Back Formation

10 October 2016

In etymology, back-formation is the process of creating a new lexeme, usually by removing actual or supposed affixes. The resulting neologism is called a back-formation, a term coined by James Murray in 1889. Back-formation is different from clipping – back-formation may change the part of speech or the word’s meaning, whereas clipping creates shortened words from longer words, but does not change the part of speech or the meaning of the word. For example, the noun resurrection was borrowed from Latin, and the verb resurrect was then backformed hundreds of years later from it by removing the ion suffix.

Other examples are: * Adjective “couth” from “uncouth” * Verb “edit” from “editor” * Singular “syrinx”, plural “syringes” (from Greek): new singular “syringe” formed * Singular “sastruga”, plural “sastrugi” (from Russian): new Latin-type singular “sastrugus” has been used sometimes * Verbs “euthanase” or “euthanize” from the noun “euthanasia”. Even though many English words are formed this way, new coinages may sound strange, and are often used for humorous effect. For example, gruntled (from disgruntled) would be considered a barbarism, and used only in humorous contexts, such as by P. G.

Wodehouse, who wrote “I wouldn’t say he was disgruntled, but by no stretch of the imagination could he be described as gruntled”. The comedian George Gobel regularly used original back-formations in his humorous monologues. Bill Bryson mused that the English language would be richer if we could call a tidy-haired person shevelled – as an opposite to dishevelled. [3] In the American sitcom Scrubs, the character Turk once said when replying to Dr. Cox, “I don’t disdain you! It’s quite the opposite – I dain you. “[4] Back-formations frequently begin in colloquial use and only gradually become accepted.

For example, enthuse (from enthusiasm) is gaining popularity, though it is still considered substandard by some today. The immense celebrations in Britain at the news of the relief of the Siege of Mafeking briefly created the verb to maffick, meaning to celebrate both extravagantly and publicly. “Maffick” is a back-formation from Mafeking, a place-name that was treated humorously as a gerund or participle. There are many other examples of back-formations in the English language. CONCLUSION Many words came into English by this route: Pease was once a mass noun but was reinterpreted as a plural, leading to the back-formation pea.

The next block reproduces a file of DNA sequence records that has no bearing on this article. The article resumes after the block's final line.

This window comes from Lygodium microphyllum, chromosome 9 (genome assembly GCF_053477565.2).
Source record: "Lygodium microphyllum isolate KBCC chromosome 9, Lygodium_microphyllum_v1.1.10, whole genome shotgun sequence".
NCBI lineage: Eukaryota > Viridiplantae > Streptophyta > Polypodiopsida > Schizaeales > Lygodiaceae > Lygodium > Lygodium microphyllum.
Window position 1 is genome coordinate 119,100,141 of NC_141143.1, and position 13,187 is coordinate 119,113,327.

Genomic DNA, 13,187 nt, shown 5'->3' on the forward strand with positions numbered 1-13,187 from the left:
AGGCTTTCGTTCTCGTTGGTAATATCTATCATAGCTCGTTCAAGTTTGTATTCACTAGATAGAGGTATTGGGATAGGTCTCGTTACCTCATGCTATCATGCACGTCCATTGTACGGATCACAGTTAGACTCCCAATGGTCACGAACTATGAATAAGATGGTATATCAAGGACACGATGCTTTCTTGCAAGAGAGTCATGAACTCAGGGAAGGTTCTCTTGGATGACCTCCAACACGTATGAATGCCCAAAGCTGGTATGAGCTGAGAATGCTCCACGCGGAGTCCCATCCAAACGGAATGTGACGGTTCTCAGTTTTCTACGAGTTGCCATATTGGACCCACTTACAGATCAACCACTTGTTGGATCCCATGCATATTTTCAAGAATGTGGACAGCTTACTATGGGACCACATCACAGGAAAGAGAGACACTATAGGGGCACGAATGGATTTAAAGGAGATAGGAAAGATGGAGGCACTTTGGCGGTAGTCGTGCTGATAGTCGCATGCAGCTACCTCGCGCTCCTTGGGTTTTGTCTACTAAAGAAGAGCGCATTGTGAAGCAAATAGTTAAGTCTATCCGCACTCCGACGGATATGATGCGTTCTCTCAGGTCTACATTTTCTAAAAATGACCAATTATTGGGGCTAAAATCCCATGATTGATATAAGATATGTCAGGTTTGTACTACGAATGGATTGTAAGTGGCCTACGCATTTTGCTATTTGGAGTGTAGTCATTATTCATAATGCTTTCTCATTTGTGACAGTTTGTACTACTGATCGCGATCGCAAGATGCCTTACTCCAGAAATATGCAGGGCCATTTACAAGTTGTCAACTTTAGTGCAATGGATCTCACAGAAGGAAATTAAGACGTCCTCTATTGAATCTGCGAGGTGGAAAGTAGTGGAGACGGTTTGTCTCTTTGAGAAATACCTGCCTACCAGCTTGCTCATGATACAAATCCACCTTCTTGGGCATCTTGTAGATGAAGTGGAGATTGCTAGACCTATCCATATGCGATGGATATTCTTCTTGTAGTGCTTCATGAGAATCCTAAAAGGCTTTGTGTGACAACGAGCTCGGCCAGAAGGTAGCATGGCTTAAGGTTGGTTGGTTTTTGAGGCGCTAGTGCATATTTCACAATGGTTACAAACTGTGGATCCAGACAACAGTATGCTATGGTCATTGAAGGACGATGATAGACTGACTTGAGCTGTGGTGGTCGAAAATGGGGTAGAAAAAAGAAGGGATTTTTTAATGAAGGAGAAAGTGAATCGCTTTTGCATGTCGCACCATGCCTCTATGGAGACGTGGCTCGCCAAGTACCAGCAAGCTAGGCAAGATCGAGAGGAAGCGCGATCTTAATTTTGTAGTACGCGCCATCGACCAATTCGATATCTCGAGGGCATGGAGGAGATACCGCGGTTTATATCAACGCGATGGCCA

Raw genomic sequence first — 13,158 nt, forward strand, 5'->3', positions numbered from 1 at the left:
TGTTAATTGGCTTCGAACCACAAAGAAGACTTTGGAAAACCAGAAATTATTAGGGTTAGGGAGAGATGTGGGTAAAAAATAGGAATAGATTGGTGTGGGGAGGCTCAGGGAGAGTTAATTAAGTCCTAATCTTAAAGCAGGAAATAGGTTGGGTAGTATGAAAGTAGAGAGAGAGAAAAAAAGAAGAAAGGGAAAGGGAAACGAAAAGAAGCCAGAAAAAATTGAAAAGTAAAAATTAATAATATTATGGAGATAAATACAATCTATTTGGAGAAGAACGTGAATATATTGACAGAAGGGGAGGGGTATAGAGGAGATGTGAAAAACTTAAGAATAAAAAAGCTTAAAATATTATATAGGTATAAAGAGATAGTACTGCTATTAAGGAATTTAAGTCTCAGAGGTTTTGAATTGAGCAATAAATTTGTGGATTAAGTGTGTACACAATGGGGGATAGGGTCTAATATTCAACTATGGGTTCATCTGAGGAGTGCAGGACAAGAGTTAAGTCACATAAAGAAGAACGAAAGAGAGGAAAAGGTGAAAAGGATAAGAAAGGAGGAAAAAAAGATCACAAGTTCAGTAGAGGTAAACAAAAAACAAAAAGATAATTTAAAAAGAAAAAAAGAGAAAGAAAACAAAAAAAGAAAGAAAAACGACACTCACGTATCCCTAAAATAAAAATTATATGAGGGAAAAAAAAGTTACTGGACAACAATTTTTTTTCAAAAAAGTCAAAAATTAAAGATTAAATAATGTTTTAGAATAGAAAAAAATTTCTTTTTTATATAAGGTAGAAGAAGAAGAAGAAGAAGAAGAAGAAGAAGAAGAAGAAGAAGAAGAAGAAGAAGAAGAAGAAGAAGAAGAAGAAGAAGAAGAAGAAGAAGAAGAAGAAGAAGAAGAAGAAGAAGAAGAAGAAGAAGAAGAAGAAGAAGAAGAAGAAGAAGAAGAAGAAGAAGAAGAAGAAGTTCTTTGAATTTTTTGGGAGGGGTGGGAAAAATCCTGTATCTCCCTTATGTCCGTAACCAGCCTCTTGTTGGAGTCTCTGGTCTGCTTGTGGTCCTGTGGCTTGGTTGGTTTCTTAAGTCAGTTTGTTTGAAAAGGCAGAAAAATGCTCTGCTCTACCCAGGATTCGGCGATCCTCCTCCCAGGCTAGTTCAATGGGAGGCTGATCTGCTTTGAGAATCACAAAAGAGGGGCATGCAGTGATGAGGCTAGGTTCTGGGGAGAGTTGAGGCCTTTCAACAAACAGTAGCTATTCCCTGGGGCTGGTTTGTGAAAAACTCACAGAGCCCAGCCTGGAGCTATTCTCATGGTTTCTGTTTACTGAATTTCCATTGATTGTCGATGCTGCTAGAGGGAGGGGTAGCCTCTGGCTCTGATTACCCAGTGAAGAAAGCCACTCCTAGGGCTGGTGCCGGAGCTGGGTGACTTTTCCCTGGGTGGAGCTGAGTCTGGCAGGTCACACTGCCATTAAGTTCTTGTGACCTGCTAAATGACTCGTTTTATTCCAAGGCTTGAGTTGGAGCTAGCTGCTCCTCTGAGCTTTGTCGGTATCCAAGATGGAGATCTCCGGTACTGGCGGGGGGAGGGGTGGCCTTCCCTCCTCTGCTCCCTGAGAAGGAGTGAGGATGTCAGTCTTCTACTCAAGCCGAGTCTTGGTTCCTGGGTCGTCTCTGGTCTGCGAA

The noun statistic was likewise a back-formation from the field of study statistics. In Britain, the verb burgle came into use in the 19th century as a back-formation from burglar (which can be compared to the North American verb burglarize formed by suffixation). Other examples are: * Adjective “couth” from “uncouth” * Verb “edit” from “editor” * Singular “syrinx”, plural “syringes” (from Greek): new singular “syringe” formed * Singular “sastruga”, plural “sastrugi” (from Russian): new Latin-type singular “sastrugus” has been used sometimes * Verbs “euthanase” or “euthanize” from the noun “euthanasia”.

Back-formations frequently begin in colloquial use and only gradually become accepted. For example, enthuse (from enthusiasm) is gaining popularity, though it is still considered substandard by some today. As we know that back-formation is different from clipping – back-formation may change the part of speech or the word’s meaning, whereas clipping creates shortened words from longer words, but does not change the part of speech or the meaning of the word. For example, the noun resurrection was borrowed from Latin, and the verb resurrect was then backformed hundreds of years later from it by removing the ion suffix.

This segmentation of resurrection into resurrect + ion was possible because English had examples of Latinate words in the form of verb and verb+-ion pairs, such as opine/opinion. These became the pattern for many more such pairs, where a verb derived from a Latin supine stem and a noun ending in ion entered the language together, such as insert/insertion, project/projection, etc.

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